ively used almost everywhere as anti-
witch charms, and the custom is not
even yet an extinct one. No witch,
it used to be said, could enter a build-
ing over the door of which a horse-
shoe—or, better still, three horse-
shoes—had been affixed, prongs
Largest Filtration System.
Philadelphia now has nearing com-
pletion the largest filtration system
in the world. This will include four
plants with capacities of 248, 65, 20
and 12 million gallons. The consump-
tion is 229 gallons per capita daily,
but It is hoped to reduce this by the
; meter system to 150 gallons. The
! plants would then have .sufficient ca-
• pacity for a population of 2,300,000 if
; ample clear water storage were pro-
j vlded. The largest and the two small
j plants will have preliminary filters,
! as the water is not subject to much
I sedimentation. The slow sand filtra
I tion system is used, the plants having
5, 8, 18 and 55 basins each. They
range in size from 16 feet by 64 feet
to 140 feet by 250 feet, and are 5}£
feet to 6 feet deep. The raw water
entering at the bottom passes up
through 5 inches of coarse gravel,
ten inches of screened furnace slag,
i one and one-half inches to three-quar-
I ters inch in size, twenty-four inches
I of slag three-quarters inch to one-
i quarter inch in size, and nine inches
of compressed sponge. There will be
a pumping station with six vertical
triple expansion engines of 20,000,000
| gallons capacity.
THIS YOUNG WOMAN APPEALED IN
VAIN FOE HELP.
When Ilope had Almost Settled Into Utter
Despair Relief Caine from an
Mrs. Emma Heidebreder, of No. 1328
Joy street, Burlington, Iowa.who.se hus-
band isau employeoof tho Rand Lumber
Co., tells a story of pitiable suffering:
"For about five years," sho says, "I
had a host of physical ills that kept me an
invalid aud puzzled the doctors. Some,
of them thought I was going into con-
sumption. At times I was so weak that
I could not comb my hair or even wash
my face. Then excruciating pains ran
'suddenly up my thigh aud 1 had to be
carried to bed screaming in my agony..
I could no longer do my work and the
drain upon my husband's purse was
very heavy. I craved food but what I
ate only gave me discomfort. My liver
was torpid, and often I had to be carried
to the door for air to save me from suf-
"The worst was the pain which seemed
as if my thigh were being pushed out of
my body. The best doctors could do was
to deaden it by narcotics. Once they
thonght I could not live for more than
two days. In one of my worst at wicks,
a frieud said : ' Why don't you try Dr.
Williams' Pink Pills? They are the
only thing that ever helped my rheuma-
" I took his advice. After using one
box I felt better, and I continued to use j
the pills for three or four months with
steady improvement until I was well.
For four years I have been able to do all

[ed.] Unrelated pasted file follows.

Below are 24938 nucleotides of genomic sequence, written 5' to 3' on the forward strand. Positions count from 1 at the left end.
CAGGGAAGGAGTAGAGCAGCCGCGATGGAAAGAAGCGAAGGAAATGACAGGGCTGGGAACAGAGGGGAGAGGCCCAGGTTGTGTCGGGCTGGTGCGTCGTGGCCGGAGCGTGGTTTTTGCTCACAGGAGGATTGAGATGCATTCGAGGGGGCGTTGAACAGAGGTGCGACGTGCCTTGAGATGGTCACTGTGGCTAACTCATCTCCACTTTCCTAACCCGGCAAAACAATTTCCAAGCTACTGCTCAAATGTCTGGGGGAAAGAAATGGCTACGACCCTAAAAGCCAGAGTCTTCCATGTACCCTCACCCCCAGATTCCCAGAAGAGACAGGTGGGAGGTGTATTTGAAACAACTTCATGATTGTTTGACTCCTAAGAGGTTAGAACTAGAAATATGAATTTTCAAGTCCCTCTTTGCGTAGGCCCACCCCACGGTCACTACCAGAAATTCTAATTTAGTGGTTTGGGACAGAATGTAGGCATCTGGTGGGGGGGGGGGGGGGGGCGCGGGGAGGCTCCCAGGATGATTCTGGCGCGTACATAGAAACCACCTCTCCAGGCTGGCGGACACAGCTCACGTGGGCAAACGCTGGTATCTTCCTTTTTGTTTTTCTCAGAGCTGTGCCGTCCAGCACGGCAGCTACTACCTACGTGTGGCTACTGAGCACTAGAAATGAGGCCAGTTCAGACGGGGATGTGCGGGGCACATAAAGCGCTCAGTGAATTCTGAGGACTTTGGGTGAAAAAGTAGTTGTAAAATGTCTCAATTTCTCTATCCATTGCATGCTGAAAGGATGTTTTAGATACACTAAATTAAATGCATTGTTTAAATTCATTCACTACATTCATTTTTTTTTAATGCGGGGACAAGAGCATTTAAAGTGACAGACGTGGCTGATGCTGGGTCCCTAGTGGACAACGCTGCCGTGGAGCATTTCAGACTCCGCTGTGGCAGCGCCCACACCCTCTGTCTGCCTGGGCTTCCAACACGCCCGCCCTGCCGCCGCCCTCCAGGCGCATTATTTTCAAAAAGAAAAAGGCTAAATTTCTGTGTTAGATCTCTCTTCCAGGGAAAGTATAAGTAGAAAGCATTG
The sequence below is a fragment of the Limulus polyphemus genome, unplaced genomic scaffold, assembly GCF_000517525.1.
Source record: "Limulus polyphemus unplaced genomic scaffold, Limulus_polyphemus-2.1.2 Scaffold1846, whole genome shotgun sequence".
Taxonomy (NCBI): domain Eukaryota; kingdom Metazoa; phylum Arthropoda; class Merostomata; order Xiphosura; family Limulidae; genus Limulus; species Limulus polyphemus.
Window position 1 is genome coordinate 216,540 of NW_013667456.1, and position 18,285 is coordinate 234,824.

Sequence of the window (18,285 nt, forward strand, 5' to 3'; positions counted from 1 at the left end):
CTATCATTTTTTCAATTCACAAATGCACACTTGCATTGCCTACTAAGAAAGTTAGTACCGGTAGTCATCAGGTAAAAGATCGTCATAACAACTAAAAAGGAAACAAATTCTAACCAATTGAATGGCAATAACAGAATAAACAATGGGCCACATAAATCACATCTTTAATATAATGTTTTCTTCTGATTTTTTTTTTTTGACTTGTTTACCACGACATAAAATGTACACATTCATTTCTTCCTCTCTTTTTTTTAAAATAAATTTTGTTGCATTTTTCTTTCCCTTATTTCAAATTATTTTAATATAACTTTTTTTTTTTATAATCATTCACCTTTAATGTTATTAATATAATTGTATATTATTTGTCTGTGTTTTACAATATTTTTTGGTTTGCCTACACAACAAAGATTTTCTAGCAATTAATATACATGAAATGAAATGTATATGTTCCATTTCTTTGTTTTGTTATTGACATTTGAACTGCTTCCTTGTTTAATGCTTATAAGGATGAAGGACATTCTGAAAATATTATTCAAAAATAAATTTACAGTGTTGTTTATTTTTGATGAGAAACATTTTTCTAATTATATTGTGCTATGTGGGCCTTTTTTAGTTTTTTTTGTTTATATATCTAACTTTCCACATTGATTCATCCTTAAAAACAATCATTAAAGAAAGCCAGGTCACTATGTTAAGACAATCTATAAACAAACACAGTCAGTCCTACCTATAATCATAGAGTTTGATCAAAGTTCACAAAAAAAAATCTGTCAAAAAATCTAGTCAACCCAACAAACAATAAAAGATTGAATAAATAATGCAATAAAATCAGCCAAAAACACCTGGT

my household work, aud no longer have
to take medicine for any serious trouble, i
I gave one box of Dr. Williams' Pink
Pills to u man on crutches because of t
rheumatism and advised my market
woman to buy a box when she was com- |
plaining of the same trouble. I heard that
he was fioou able to throw his crutches
away, and she told me she had got rid of
the rheumatism by the use of one box
and could not thank me too much."
Testimony multiplies as to the maar-
nificent curative powers of Dr. William!'
Pink Pills for Pale People in cases ol
rheumatism, nenralgia, nervous head*
ache, palpitation of the heart and all
forms of weakness in either male or
female. They are sold by all druggisla
tlirouakout the world.
Fuel From Neglected Sources.
Interesting experiments are going
on in various parts of the world look-
ing toward the cheapening of fuel and
the more perfect burning of the coal
mined in great industrial countries
like the United States. Germany has
nearly 300 concerns which work up
coal dust into condensed fuel known
as briquettes, and these fuel factories
convert a vast amount of coal dust
into forms which permit its use for
many purposes, with entire satisfac-
tion to those who employ It. Enor-
mous quantities of coal dust have been
allowed to go to waste in the United
States, and some authorities calcu-
late the loss at not less than one and
one-half times as much as the pres-
ent coal consumption of the country.
Here is a great chance to save fuel
which will some day be much needed.
Water an Explosive.
Shooting down coal by steam gen-
erated from a cartridge of water in-
stead of powder is a new and inter-
esting process. A small vessel filled
with water and connected by wires to
a source of electrical energy is
tamped into the drill hole in the
usual way. When the current is
turned on the water is rapidly heat-
ed and steam is generated until final-
ly the pressure rises so high as to
overcome the resistance of the coal
and the desired fall results. It is
claimed that the quantity of water
may be made such as to provide for